I was supposed to joggle my first race today.
I’ve joggled plenty of times in my life. I’ve gone for 10-mile joggles and done joggling track workouts. I’ve even done joggling hurdles and backwards joggles (for a world record that has since been broken).
So what went wrong today?
During the moving process from St. Louis to Minneapolis, I was often too busy to joggle. Between teaching, coaching, writing, packing, and everything else, there was no time to run around the neighborhood catching balls like an escaped jester. But that wasn’t the problem. That was something easy to overcome.
Once I arrived in the new city, I was a bit apprehensive about joggling at first. What would the new neighbors think of the guy who wasn’t just weird enough to wear short shorts and go for long runs at 6 in the morning? No, on top of that, he had to juggle.
After a week or so, I got over myself, mostly because I never really saw anyone out at 6 in the morning. Of course, the first time I went joggling, I was incredibly rusty and must have dropped the balls every five minutes. On the second joggle, I got my groove back and made it the full five-mile run without a drop, the exact distance of the race I was to run today. On that run, multiple witnesses offered admiring phrases. I was confident and ready to race.
I even called the race director to make sure it was okay. She sounded excited and said a photographer would be there. Of course, she was a bit concerned at first and wanted to know what exactly I would be juggling. I assured her I used soft balls and nothing like knives or chainsaws. She accepted this and the buzz started.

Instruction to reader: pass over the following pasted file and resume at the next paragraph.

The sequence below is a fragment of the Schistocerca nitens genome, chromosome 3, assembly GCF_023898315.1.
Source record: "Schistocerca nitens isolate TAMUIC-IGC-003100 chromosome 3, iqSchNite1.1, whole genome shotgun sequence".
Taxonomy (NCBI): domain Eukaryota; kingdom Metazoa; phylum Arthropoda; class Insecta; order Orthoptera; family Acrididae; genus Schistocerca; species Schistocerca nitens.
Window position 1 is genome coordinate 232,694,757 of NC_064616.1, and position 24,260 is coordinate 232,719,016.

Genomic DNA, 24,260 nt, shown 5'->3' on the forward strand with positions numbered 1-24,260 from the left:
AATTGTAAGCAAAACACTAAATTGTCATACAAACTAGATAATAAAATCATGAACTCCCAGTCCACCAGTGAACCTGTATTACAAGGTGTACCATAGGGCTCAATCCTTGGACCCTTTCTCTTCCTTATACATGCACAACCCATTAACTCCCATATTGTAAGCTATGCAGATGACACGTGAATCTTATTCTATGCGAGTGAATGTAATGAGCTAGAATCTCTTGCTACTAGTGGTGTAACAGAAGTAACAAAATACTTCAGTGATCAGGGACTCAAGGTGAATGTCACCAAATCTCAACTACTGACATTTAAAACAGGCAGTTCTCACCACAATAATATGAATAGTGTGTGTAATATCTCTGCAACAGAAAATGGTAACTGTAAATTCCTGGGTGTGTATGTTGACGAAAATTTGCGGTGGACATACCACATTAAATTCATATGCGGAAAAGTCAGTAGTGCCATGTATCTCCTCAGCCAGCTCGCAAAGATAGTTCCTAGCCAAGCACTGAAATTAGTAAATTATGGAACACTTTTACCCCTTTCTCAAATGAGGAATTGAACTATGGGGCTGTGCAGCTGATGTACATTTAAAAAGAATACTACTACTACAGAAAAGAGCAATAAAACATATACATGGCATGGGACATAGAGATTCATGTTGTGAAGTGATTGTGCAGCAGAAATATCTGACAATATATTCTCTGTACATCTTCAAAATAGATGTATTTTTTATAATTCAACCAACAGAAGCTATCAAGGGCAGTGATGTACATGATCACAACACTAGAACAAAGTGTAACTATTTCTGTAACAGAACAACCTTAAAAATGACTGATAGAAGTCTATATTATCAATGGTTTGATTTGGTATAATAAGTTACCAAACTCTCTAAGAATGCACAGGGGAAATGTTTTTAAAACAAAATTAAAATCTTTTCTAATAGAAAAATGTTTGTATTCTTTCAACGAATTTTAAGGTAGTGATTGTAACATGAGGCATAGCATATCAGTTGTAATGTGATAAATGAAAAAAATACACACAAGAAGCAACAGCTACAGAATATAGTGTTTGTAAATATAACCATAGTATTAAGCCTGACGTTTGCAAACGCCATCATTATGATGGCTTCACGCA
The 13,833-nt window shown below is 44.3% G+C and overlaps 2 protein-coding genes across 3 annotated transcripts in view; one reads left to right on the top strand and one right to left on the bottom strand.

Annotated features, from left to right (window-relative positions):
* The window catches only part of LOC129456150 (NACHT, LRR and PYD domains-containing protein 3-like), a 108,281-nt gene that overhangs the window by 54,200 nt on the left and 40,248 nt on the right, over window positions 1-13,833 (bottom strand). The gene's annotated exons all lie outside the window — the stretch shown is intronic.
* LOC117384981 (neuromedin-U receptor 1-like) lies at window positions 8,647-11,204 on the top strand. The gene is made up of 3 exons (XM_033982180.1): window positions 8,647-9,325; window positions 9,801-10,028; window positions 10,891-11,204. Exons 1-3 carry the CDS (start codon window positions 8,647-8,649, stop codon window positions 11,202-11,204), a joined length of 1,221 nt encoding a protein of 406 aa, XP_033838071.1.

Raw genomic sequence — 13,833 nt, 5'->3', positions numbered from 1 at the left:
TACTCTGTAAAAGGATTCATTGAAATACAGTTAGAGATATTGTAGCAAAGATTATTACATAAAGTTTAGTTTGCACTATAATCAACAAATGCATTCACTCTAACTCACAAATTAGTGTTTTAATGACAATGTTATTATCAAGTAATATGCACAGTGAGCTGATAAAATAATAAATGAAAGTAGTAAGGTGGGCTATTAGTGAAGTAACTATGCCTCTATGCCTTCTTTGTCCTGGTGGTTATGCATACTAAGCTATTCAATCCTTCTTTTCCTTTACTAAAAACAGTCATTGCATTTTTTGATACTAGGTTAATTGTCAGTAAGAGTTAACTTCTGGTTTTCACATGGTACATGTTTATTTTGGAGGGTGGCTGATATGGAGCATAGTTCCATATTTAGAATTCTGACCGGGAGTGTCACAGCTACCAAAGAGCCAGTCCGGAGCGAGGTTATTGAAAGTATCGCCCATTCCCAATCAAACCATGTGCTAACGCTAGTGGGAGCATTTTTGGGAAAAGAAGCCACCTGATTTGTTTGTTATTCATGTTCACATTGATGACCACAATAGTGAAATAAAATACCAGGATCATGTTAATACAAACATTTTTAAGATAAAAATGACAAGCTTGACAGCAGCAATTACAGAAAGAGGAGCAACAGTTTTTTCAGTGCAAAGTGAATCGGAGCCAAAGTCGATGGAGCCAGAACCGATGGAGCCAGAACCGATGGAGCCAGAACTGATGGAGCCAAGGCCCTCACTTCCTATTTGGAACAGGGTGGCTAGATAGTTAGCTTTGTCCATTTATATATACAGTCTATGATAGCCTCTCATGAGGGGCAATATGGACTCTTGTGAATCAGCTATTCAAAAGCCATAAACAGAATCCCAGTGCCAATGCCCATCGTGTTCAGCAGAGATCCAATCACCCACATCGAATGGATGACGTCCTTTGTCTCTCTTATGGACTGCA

In reality, she probably forgot about it within five minutes, but I’d like to think that the idea of someone running and juggling is a bit more memorable than that. Joggling is actually how I met my first neighbor here in Minneapolis. We ended up having a long conversation that all started because he had seen me joggling. And I didn’t think anyone had been watching.
Then the first disaster struck. Tonsillitis and uvilitis. Ten days of excruciating mouth pain and difficulty swallowing. Three visits to the doctor. Three different prescriptions. In the midst of this pain and illness, I started my new job, two days late. What a way to begin a new chapter in my life.
On the eleventh day, with the painful ulcers in my mouth finally disappearing, I walked around like a healthy man, new life breathed into me. I would have gone for a joggle if it hadn’t been pouring for most of the day. I settled for a morning weight workout and went about the rest of the day as a normal person for the first time in over a week. It didn’t matter that I didn’t get the run in. I would still be ready for the race.
A little after midnight, I woke up with a sudden and unbearable pain in my foot. I hobbled out of bed and crawled to the couch. The tiny pressure of the sheet was too much for my foot to take. Painful sleeplessness ensued until the sun rose.
In the morning light, I discovered a left foot that was about twice the size of the right. It felt like the bones had been crushed and lit on fire. I elevated it, iced it, took painkillers, and went back to the routine of being a couch bum, a routine I had grown quite tired of.
The pain, swelling, and redness had not subsided at all the next day. I limped around at work and collapsed in agony when I got home. I called a doctor friend and asked what was going on. Post-infection arthritis, he figured. Could last up to two weeks, he said. No real cure other than letting it pass. Just lots of anti-inflammatories and rest. I followed his orders and even used crutches for the first time in my life.
Today, the fifth day of the fat, red foot, I can finally walk a bit like a normal person. It almost doesn’t look like a fake foot anymore. But I can’t wear a shoe, and I certainly couldn’t run a race, juggling or not.
Of course, this is all a minor setback. The foot will go back to normal. I will run again. I will joggle. I’ll find another race. It seems I’ve fallen far behind on everything in my life. Now I’m ready to catch up.
When catching up, it’s always an advantage to be able to catch three things at once.